Back to school | 68% of 90,000 CO2 readers delivered to schools

(Montreal) A few days before the start of the school year, the Quebec government has delivered 68% of the 90,000 carbon dioxide (CO2) which he had promised to install in all classrooms of all schools by the end of December 2021.

As of Friday, readers intended for classes deemed priority, so those who had recorded readings that went beyond 1,500 ppm, are all delivered, according to the Department of Education.

“This is an ambitious, very large-scale operation involving 3,600 buildings,” said Caroline Imbeau, assistant deputy minister at the Quebec Ministry of Education during a technical briefing for journalists about air quality in schools.

CO2 is one of the indicators of air quality and when a meter shows a high level, the air may contain harmful contaminants, such as SARS-CoV-2, if someone in the room has the virus.

Real-time device readings “will allow for quick and direct action on the premises, if needed,” according to the Department of Education.

Quebec relies on the regular opening of windows in schools that do not have a mechanical ventilation system to allow the evacuation of stale air.

“The readers (of CO2) will make it possible to monitor mechanical ventilation and identify classrooms that are deficient in ventilation and provide real corrective measures, such as the addition of air exchangers,” said Ali Bahloul, industrial ventilation and air quality specialist. indoor air which advises the government on measures in schools.

The Centrale des unions du Québec (CSQ) and its school sector federations denounced a few days ago that the government does not rely, like Ontario, on the installation of air exchangers and portable units in classes and rooms where the air quality is deficient.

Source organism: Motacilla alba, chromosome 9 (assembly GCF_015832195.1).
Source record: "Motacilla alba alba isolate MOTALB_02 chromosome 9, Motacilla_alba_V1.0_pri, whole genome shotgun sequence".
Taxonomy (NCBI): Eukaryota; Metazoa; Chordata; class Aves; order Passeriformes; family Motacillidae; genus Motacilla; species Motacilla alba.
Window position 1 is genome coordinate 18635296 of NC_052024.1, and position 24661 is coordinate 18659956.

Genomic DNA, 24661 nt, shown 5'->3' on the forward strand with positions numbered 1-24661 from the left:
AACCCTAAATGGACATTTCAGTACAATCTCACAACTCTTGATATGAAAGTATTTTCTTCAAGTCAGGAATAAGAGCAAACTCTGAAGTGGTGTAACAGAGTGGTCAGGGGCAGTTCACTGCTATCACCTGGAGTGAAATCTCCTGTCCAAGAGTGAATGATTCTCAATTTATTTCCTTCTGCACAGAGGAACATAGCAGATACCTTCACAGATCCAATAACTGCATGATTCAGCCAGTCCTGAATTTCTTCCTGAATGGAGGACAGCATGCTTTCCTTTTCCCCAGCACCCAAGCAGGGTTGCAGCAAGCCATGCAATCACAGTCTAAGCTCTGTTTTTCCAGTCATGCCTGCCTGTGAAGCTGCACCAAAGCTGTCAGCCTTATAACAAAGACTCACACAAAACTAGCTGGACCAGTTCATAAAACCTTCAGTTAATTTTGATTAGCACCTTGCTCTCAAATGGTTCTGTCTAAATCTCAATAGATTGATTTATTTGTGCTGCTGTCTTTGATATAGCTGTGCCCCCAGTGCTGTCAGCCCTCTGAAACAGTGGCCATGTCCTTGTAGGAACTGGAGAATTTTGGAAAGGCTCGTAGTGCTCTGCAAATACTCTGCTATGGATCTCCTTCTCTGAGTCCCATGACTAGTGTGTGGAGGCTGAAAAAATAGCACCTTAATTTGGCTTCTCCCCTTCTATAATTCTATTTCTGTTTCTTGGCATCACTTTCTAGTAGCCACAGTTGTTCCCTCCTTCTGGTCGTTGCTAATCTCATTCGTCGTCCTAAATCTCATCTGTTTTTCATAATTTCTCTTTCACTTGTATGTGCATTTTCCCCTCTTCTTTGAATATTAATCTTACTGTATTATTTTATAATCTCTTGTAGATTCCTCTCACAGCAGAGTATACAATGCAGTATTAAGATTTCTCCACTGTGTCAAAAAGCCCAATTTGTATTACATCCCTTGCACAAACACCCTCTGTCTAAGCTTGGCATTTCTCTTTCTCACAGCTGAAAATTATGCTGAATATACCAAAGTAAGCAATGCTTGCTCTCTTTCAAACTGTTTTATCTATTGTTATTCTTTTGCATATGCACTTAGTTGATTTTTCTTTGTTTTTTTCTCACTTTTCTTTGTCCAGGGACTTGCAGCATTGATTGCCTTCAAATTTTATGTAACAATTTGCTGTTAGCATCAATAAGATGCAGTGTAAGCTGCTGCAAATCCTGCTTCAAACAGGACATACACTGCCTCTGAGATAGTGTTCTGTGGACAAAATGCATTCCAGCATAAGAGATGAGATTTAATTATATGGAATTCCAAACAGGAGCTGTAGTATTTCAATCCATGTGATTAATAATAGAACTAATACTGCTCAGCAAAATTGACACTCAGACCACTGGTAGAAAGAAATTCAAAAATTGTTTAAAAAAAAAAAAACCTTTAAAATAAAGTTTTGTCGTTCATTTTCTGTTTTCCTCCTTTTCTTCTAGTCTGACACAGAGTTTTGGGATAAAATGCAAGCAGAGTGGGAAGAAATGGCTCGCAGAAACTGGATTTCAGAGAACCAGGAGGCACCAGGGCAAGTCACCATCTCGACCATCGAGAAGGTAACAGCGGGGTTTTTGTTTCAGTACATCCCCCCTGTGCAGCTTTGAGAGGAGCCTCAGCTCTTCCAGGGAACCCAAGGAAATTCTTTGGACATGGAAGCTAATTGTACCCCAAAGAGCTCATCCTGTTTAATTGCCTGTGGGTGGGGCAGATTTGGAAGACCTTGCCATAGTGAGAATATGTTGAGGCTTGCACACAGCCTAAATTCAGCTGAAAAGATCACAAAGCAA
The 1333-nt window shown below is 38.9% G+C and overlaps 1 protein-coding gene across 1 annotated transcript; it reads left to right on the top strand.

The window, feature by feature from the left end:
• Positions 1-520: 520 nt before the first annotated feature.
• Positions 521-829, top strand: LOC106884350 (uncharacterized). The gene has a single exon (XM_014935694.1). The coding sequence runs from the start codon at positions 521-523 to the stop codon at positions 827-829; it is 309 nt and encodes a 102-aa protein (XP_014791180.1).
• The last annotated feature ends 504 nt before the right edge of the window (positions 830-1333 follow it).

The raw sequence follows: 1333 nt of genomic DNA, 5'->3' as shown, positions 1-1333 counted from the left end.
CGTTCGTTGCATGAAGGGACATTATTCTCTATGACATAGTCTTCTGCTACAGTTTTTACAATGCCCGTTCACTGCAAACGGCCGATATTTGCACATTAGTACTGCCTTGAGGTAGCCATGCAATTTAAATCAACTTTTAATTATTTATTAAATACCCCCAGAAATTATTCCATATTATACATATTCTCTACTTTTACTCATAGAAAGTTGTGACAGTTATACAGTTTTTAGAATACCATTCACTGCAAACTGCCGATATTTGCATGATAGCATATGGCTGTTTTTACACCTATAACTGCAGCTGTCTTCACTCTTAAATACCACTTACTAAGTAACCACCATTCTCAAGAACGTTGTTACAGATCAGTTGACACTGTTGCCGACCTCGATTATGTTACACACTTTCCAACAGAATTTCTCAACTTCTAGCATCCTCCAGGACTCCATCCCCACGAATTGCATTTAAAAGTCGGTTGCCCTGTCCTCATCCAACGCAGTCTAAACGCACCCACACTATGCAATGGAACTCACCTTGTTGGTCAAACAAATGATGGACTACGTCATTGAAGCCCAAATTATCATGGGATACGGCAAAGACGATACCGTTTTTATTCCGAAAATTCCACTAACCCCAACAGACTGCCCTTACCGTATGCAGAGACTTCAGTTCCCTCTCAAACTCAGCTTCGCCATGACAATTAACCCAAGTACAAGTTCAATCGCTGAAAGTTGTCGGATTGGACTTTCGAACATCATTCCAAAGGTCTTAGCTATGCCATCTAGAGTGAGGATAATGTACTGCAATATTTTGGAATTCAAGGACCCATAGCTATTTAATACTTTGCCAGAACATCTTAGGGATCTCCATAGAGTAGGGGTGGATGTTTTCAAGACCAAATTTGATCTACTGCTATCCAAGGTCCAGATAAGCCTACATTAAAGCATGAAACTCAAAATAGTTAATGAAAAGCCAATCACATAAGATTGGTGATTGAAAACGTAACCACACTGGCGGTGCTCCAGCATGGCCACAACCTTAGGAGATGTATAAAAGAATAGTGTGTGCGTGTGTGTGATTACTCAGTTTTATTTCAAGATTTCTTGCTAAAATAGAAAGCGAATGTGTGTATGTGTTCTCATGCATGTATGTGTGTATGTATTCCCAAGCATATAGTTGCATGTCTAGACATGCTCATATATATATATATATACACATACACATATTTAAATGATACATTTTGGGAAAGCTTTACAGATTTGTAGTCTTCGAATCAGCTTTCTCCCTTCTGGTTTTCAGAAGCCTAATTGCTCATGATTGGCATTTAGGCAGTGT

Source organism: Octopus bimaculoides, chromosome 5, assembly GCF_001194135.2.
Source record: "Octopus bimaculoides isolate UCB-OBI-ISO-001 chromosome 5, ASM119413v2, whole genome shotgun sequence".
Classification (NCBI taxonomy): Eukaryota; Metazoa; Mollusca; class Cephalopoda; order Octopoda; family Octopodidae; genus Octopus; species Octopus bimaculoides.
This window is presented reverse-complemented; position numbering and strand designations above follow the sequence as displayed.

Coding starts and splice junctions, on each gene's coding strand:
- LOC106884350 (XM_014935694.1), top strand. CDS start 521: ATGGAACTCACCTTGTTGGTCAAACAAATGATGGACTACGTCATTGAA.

However, air exchangers are available for schools, but in limited quantities, and for those who request them.

“To date, nearly 400 devices have been installed in learning rooms by educational institutions. The reserve has around 100 devices, and we will receive other exchangers soon,” said Assistant Deputy Minister Caroline Imbeau, adding that “the government reserve makes it possible to meet demand.”

Regarding the air purifiers that are used in some schools in Ontario and also in Quebec by the English-Montreal School Board, the Ministry of Education continues to advise against their use.

Government adviser Ali Bahloul made it clear that unlike air exchangers, which “bring in fresh air from outside”, purifiers “do not change the air, they will suck in the air, purify expired air and introduce it again”, it is therefore an “air recycling” device.

According to Mr. Bahloul, air purifiers can even become dangerous in a classroom that has mechanical ventilation. He also cited a report from the Ministry of Health and Human Services on this subject.

“When the ventilation is adequate, these devices are useless and even potentially risky, potentially impairing the proper functioning of the ventilation systems in place. Finally, they can generate significant air currents which can be problematic, in particular by favoring the dispersion of larger aerosols at a distance and the alteration of air flows if a mechanical ventilation system is already in place. ”

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